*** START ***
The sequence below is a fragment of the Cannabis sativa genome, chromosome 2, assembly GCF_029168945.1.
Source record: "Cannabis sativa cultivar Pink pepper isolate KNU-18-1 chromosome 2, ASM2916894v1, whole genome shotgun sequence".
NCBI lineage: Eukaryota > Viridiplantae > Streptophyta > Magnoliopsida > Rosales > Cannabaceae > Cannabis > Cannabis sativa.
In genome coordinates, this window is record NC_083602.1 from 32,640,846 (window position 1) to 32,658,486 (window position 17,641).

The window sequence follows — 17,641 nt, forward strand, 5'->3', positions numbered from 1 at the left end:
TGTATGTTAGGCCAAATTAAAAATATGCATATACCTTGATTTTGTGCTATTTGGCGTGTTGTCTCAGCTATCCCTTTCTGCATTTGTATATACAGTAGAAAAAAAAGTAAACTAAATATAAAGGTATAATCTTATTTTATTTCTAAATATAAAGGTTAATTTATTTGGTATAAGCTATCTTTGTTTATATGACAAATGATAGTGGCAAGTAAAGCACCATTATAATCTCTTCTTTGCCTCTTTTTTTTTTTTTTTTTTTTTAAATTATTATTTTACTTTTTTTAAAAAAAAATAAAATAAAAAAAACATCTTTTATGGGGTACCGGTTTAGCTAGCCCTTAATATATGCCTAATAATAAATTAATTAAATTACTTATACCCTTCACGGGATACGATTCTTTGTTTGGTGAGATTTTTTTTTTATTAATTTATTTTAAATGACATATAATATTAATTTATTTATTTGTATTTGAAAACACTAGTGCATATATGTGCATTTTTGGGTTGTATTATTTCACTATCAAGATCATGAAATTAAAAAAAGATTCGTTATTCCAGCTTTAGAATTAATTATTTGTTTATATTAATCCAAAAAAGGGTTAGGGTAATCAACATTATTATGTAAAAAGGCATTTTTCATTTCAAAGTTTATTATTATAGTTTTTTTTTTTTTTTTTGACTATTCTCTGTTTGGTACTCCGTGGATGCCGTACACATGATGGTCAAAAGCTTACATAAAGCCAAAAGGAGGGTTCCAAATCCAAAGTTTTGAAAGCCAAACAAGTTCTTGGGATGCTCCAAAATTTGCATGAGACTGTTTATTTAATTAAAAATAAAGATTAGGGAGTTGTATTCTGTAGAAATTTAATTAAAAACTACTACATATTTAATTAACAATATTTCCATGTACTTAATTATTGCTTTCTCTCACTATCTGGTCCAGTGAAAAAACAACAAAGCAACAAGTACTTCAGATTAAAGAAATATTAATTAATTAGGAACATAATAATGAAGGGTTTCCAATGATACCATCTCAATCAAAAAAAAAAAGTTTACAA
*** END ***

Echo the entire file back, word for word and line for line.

The sequence below is a fragment of the Cannabis sativa genome, chromosome 2, assembly GCF_029168945.1.
Source record: "Cannabis sativa cultivar Pink pepper isolate KNU-18-1 chromosome 2, ASM2916894v1, whole genome shotgun sequence".
NCBI lineage: Eukaryota > Viridiplantae > Streptophyta > Magnoliopsida > Rosales > Cannabaceae > Cannabis > Cannabis sativa.
In genome coordinates, this window is record NC_083602.1 from 32,640,846 (window position 1) to 32,658,486 (window position 17,641).

The window sequence follows — 17,641 nt, forward strand, 5'->3', positions numbered from 1 at the left end:
TGTATGTTAGGCCAAATTAAAAATATGCATATACCTTGATTTTGTGCTATTTGGCGTGTTGTCTCAGCTATCCCTTTCTGCATTTGTATATACAGTAGAAAAAAAAGTAAACTAAATATAAAGGTATAATCTTATTTTATTTCTAAATATAAAGGTTAATTTATTTGGTATAAGCTATCTTTGTTTATATGACAAATGATAGTGGCAAGTAAAGCACCATTATAATCTCTTCTTTGCCTCTTTTTTTTTTTTTTTTTTTTTAAATTATTATTTTACTTTTTTTAAAAAAAAATAAAATAAAAAAAACATCTTTTATGGGGTACCGGTTTAGCTAGCCCTTAATATATGCCTAATAATAAATTAATTAAATTACTTATACCCTTCACGGGATACGATTCTTTGTTTGGTGAGATTTTTTTTTTATTAATTTATTTTAAATGACATATAATATTAATTTATTTATTTGTATTTGAAAACACTAGTGCATATATGTGCATTTTTGGGTTGTATTATTTCACTATCAAGATCATGAAATTAAAAAAAGATTCGTTATTCCAGCTTTAGAATTAATTATTTGTTTATATTAATCCAAAAAAGGGTTAGGGTAATCAACATTATTATGTAAAAAGGCATTTTTCATTTCAAAGTTTATTATTATAGTTTTTTTTTTTTTTTTTGACTATTCTCTGTTTGGTACTCCGTGGATGCCGTACACATGATGGTCAAAAGCTTACATAAAGCCAAAAGGAGGGTTCCAAATCCAAAGTTTTGAAAGCCAAACAAGTTCTTGGGATGCTCCAAAATTTGCATGAGACTGTTTATTTAATTAAAAATAAAGATTAGGGAGTTGTATTCTGTAGAAATTTAATTAAAAACTACTACATATTTAATTAACAATATTTCCATGTACTTAATTATTGCTTTCTCTCACTATCTGGTCCAGTGAAAAAACAACAAAGCAACAAGTACTTCAGATTAAAGAAATATTAATTAATTAGGAACATAATAATGAAGGGTTTCCAATGATACCATCTCAATCAAAAAAAAAAAGTTTACAA